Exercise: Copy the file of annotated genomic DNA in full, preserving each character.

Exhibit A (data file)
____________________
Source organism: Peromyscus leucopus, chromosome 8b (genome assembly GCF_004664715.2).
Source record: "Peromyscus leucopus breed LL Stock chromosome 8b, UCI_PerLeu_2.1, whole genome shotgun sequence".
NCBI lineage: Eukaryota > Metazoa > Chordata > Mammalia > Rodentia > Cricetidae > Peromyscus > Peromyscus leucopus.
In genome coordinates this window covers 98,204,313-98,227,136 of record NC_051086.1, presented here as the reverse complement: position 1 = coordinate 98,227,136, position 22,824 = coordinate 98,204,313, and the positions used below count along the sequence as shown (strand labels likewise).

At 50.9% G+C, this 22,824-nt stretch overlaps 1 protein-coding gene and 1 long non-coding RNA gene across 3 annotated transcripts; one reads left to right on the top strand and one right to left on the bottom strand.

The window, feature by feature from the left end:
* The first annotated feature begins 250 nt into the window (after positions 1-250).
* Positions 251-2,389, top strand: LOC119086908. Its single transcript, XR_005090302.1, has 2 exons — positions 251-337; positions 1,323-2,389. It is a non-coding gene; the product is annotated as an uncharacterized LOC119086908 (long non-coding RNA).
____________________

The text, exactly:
Source organism: Peromyscus leucopus, chromosome 8b (genome assembly GCF_004664715.2).
Source record: "Peromyscus leucopus breed LL Stock chromosome 8b, UCI_PerLeu_2.1, whole genome shotgun sequence".
NCBI lineage: Eukaryota > Metazoa > Chordata > Mammalia > Rodentia > Cricetidae > Peromyscus > Peromyscus leucopus.
In genome coordinates this window covers 98,204,313-98,227,136 of record NC_051086.1, presented here as the reverse complement: position 1 = coordinate 98,227,136, position 22,824 = coordinate 98,204,313, and the positions used below count along the sequence as shown (strand labels likewise).

At 50.9% G+C, this 22,824-nt stretch overlaps 1 protein-coding gene and 1 long non-coding RNA gene across 3 annotated transcripts; one reads left to right on the top strand and one right to left on the bottom strand.

The window, feature by feature from the left end:
* The first annotated feature begins 250 nt into the window (after positions 1-250).
* Positions 251-2,389, top strand: LOC119086908. Its single transcript, XR_005090302.1, has 2 exons — positions 251-337; positions 1,323-2,389. It is a non-coding gene; the product is annotated as an uncharacterized LOC119086908 (long non-coding RNA).